I hesitated when I saw an elderly couple in the parking lot of Wal-Mart who clearly needed help.

Their car alarm was going off as loud as could be, and while she waited in the car with her perfect white curls, her husband, dressed in a cardigan and slacks, tried to stop the darn thing from blaring.

It was likely an easy fix. Most cars require the owner to unlock the driver’s side door with the key in order to quiet the alarm (assuming you don’t have a keyless entry). He was trying to free her from the passenger side, and it was clearly frustrating to him as he tried to find a way to unlock the door and help his wife like the gentleman he appeared to be.

Maybe I could have helped, and maybe not, but I wish I could have a “redo” of that moment.

I thought about it long after the opportunity had passed, and it reminded me of another incident. I was barely 6 years old when a few of us neighborhood kids decided to take a walk to the new pond just up the street and around the block.

The pond, which was actually a deep and dangerous reservoir basin, had been filling up for days. Independence and adventure called to us, as it often did. So with my older sister Jeannie, 7; younger sister Tami, 3; brother Todd, 5; and a neighborhood friend, David, 3; we were on an expedition to the pond with our sweaters in hand.

It did not take us long to find a pathway to the water’s edge that led to a steep, thrilling drop-off or to find rocks to roll in the water for the thrilling splash.

Soon the game of who could make the biggest splash with the rocks began. First the rocks were the size of golf balls, then baseballs. Oh, how they made a great entrance into the water.

While we older kids were celebrating our newly invented game, we didn’t notice David trying to throw a rock nearly the size of his head into the water. In a flash he was in the water and drowning.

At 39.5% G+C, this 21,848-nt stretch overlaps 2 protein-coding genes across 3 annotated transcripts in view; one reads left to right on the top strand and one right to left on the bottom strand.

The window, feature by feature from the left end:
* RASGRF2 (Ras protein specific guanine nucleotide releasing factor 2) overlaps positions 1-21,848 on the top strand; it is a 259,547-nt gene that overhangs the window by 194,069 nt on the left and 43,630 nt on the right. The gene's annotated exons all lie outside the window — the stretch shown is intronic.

The rock was too big, and he was too small. I saw his body floating in the water, and it was a terrifying moment — one that has burned its memory into my mind.

I screamed to my sister Jeannie — who was and still is — a heroine. In an instant she was down at the water’s edge trying all her tricks to get little David out of the water.

When nothing seemed to work from the bank, without thinking she made a split decision to jump in and save him.

And she did.

After several tense minutes, she pulled him out of the water, and they lay, both gasping for air in the cool of the entering night.

Then, drawing her red sweater around David, she led the pack of kids along the trails and back to the safety of home.

“I didn’t think about going to get some help because I knew he would be drowned before then,” she said to a newspaper reporter who interviewed her about the incident the following day.

That spring day there was no hesitation.

Now, 31 years later, not much has changed about Jeannie Johnson’s personality. As a former intelligence officer for the CIA and a current professor of political science at Utah State University, she still finds extraordinary ways to help others.

She is bold, beautiful and fearless — and still not afraid to jump.

Hesitation is delay, pause, doubt and indecision. It is reluctance and fear. We have the choice each day to help those in need, to skip hesitation and go right for the good stuff.

You may not be saving a life, but I can tell you that this Christmas season, if you listen to your heart and not to hesitation, you will find moments to show your true character.

And you won't have to ask for a “redo.”

Amy Wilde is a writer living in Brigham City, Utah. You can follow her blog, or e-mail her at wilde.amy@gmail.com.

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